The Harbinger – a review, sort of.


I just finished reading the hugely popular, best-selling book – The Harbinger – by Messianic Rabbi Jonathan Cahn.  I will keep my comments exceedingly few, since others have already done much more thorough reviews than I am willing to spend the time on given the nature of the book. Two that I might recommend are Tim Challies’ short review HERE, and David James’ in-depth review HERE.

In short, following a long (seemingly never ending) line of attempts to make the United States of America a subject of Biblical prophecy,  The Harbinger is more an exercise in super-vivid imagination than anything even approximating genuine scholarship. It is quite simply as fictional as anything ever penned by Isaac Asimov, Dan Brown or Rod Serling.

The entire book is based upon a single false premise – that somehow, the text of a few lines of prophecy in Isaiah 9:10, apply to the U.S. of A. And to state it as clearly as I can, there is NO exegetical reason whatsoever from the Bible itself to make this Israel/U.S.A. connection – none, nada, zilch, zero NOTHING! It does not exist.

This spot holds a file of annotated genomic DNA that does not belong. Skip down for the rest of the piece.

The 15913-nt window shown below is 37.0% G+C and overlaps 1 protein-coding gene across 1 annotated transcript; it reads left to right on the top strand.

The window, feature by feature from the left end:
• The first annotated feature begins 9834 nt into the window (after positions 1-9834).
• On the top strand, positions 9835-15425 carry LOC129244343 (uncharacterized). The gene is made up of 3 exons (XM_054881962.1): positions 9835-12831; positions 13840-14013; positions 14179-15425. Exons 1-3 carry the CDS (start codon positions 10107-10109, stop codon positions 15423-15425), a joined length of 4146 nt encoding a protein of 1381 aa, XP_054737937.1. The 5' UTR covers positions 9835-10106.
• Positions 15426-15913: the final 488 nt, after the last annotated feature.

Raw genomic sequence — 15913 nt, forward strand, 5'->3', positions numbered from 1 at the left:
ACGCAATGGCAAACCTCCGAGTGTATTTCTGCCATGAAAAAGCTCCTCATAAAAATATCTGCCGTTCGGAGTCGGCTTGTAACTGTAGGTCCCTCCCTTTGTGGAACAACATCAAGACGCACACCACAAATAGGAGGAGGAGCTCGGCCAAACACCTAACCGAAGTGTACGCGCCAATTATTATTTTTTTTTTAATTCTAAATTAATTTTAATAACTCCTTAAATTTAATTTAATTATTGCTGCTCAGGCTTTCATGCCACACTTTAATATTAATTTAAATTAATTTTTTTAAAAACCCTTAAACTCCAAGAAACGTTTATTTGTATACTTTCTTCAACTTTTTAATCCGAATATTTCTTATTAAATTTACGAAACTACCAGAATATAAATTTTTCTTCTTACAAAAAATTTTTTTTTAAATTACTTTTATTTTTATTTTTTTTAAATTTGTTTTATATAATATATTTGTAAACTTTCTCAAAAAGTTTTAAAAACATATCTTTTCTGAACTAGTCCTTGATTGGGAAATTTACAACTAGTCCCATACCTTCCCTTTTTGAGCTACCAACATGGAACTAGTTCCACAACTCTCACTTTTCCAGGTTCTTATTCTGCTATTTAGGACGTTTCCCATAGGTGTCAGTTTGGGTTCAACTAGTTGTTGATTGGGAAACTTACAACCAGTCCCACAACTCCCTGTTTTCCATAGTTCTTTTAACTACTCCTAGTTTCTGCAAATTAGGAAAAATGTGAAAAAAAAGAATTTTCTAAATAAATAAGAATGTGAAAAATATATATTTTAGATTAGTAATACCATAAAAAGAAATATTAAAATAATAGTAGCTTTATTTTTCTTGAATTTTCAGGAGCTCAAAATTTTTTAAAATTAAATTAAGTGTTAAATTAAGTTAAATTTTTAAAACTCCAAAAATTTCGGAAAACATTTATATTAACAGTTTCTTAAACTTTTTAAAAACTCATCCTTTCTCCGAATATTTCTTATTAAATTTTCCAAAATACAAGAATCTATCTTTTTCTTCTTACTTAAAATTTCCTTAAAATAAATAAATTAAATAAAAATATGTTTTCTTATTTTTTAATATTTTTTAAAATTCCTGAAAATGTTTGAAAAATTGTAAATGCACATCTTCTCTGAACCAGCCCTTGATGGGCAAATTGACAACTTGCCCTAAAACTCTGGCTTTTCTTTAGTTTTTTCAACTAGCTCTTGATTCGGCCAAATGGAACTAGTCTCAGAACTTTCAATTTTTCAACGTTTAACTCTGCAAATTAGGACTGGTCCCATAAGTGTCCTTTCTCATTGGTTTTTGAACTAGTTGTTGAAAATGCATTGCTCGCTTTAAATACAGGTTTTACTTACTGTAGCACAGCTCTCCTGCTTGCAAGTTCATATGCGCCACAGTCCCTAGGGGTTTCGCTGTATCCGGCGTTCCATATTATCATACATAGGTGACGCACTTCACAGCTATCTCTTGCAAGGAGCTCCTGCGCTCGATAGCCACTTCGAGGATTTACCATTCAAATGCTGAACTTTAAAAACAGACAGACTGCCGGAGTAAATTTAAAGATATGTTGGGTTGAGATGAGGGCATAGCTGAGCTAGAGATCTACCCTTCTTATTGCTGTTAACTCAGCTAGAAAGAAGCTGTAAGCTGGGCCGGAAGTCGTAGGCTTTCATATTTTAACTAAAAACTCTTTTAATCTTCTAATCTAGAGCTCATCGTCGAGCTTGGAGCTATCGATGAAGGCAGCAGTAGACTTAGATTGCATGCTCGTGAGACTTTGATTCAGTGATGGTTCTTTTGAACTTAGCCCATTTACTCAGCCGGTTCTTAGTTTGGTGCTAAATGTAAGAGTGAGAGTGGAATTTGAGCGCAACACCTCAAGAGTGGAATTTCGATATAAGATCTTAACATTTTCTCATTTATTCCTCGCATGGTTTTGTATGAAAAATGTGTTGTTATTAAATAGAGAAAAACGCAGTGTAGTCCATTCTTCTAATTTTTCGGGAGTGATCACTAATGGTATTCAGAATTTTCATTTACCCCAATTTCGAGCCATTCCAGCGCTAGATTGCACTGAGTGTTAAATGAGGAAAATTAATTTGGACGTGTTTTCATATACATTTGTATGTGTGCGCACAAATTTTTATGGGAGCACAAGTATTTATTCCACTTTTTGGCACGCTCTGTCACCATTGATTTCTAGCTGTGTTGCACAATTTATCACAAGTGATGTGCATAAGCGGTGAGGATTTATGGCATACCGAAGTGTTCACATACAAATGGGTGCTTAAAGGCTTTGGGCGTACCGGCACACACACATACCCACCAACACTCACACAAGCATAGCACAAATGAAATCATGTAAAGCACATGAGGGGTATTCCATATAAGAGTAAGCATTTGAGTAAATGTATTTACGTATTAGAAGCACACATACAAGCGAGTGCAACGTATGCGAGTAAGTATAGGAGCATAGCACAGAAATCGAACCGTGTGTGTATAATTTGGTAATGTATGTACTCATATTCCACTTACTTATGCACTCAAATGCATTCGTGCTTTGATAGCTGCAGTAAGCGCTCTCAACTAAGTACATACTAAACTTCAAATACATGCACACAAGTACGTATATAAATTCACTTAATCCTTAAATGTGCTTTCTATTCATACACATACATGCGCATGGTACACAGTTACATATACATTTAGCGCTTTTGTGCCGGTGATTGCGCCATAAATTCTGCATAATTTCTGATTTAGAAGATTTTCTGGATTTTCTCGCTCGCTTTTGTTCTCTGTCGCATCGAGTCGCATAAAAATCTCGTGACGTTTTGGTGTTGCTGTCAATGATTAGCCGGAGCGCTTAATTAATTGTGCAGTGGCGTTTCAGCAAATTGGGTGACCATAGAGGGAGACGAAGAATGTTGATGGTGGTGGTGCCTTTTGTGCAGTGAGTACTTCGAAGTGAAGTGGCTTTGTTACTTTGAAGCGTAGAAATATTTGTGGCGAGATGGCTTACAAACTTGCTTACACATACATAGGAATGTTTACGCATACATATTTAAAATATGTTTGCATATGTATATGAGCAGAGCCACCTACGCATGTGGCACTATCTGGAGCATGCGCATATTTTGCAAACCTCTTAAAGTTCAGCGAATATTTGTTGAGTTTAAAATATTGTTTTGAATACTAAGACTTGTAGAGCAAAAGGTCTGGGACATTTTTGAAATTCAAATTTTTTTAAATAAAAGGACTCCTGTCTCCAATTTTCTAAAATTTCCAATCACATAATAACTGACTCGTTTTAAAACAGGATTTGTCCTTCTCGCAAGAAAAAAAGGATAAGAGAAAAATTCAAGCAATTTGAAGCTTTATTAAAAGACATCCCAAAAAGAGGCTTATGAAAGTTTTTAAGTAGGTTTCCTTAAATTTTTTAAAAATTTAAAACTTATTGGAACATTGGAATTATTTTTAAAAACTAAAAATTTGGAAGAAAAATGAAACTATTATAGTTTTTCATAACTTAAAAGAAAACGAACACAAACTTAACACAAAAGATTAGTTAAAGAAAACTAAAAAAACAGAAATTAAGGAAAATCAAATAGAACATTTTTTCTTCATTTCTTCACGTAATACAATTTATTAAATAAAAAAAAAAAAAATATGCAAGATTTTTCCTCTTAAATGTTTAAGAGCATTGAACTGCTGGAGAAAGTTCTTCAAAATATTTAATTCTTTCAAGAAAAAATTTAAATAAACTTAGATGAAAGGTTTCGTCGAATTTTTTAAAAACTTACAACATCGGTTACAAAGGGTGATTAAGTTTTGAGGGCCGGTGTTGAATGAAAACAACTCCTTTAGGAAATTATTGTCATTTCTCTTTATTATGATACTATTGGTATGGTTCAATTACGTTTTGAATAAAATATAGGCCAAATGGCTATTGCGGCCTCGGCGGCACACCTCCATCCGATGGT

Sadly, Cahn’s connections in arriving at his conclusions are identical to the method used by the ancients to construct the Zodiac. Given enough dots on a page (or stars in the sky) you can draw as many imaginary figures as you want. And in terms of Bible interpretation – this is precisely what was done here. It is a fabrication out of whole cloth. A figment of the imagination.

At best, it is a B-movie script with Biblical texts taken out of context. Mildly entertaining. At worst, (by barely mentioning Jesus or the Gospel, and then only oddly) it calls for a generic return to deism in order to preserve American prosperity.

My best advice in regard to it? don’t waste either your time or your money on it.

The only thing it is a possible harbinger of, is an increase in poor Christian literature.

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5 thoughts on “The Harbinger – a review, sort of.

  1. Hello…interesting take….extreme, but you’re a voice I listen to, so I will re-think.
    My first thought…is it SO erroneous to think what was applicable to Israel…..could not possibly be applied to another. Don’t we “insert” all the time?
    Do you consider the trees, the hewn stone….nothing but insignificant coincidences?